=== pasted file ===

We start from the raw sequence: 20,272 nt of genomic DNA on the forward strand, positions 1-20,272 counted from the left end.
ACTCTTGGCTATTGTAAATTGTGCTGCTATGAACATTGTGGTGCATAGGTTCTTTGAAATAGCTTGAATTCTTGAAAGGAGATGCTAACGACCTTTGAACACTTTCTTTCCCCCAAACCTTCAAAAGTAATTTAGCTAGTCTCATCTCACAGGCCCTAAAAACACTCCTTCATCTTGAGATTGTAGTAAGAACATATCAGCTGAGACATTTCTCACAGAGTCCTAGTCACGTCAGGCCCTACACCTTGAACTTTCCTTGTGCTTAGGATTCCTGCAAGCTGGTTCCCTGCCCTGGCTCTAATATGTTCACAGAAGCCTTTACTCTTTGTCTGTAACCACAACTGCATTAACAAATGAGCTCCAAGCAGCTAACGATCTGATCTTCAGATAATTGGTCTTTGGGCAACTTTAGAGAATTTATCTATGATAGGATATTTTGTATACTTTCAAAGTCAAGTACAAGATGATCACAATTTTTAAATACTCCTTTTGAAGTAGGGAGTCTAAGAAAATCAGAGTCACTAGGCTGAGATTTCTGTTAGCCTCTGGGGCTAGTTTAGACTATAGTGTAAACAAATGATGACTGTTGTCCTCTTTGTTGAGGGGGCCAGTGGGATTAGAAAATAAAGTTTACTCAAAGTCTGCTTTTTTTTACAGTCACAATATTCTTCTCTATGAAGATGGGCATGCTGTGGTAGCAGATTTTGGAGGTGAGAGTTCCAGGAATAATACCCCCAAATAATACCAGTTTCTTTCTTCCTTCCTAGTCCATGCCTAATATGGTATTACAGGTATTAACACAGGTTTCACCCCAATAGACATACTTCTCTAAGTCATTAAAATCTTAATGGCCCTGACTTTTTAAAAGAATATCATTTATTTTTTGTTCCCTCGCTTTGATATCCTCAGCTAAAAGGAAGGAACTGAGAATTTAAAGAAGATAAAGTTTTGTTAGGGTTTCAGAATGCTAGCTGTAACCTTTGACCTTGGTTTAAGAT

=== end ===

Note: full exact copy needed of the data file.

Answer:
We start from the raw sequence: 20,272 nt of genomic DNA on the forward strand, positions 1-20,272 counted from the left end.
ACTCTTGGCTATTGTAAATTGTGCTGCTATGAACATTGTGGTGCATAGGTTCTTTGAAATAGCTTGAATTCTTGAAAGGAGATGCTAACGACCTTTGAACACTTTCTTTCCCCCAAACCTTCAAAAGTAATTTAGCTAGTCTCATCTCACAGGCCCTAAAAACACTCCTTCATCTTGAGATTGTAGTAAGAACATATCAGCTGAGACATTTCTCACAGAGTCCTAGTCACGTCAGGCCCTACACCTTGAACTTTCCTTGTGCTTAGGATTCCTGCAAGCTGGTTCCCTGCCCTGGCTCTAATATGTTCACAGAAGCCTTTACTCTTTGTCTGTAACCACAACTGCATTAACAAATGAGCTCCAAGCAGCTAACGATCTGATCTTCAGATAATTGGTCTTTGGGCAACTTTAGAGAATTTATCTATGATAGGATATTTTGTATACTTTCAAAGTCAAGTACAAGATGATCACAATTTTTAAATACTCCTTTTGAAGTAGGGAGTCTAAGAAAATCAGAGTCACTAGGCTGAGATTTCTGTTAGCCTCTGGGGCTAGTTTAGACTATAGTGTAAACAAATGATGACTGTTGTCCTCTTTGTTGAGGGGGCCAGTGGGATTAGAAAATAAAGTTTACTCAAAGTCTGCTTTTTTTTACAGTCACAATATTCTTCTCTATGAAGATGGGCATGCTGTGGTAGCAGATTTTGGAGGTGAGAGTTCCAGGAATAATACCCCCAAATAATACCAGTTTCTTTCTTCCTTCCTAGTCCATGCCTAATATGGTATTACAGGTATTAACACAGGTTTCACCCCAATAGACATACTTCTCTAAGTCATTAAAATCTTAATGGCCCTGACTTTTTAAAAGAATATCATTTATTTTTTGTTCCCTCGCTTTGATATCCTCAGCTAAAAGGAAGGAACTGAGAATTTAAAGAAGATAAAGTTTTGTTAGGGTTTCAGAATGCTAGCTGTAACCTTTGACCTTGGTTTAAGAT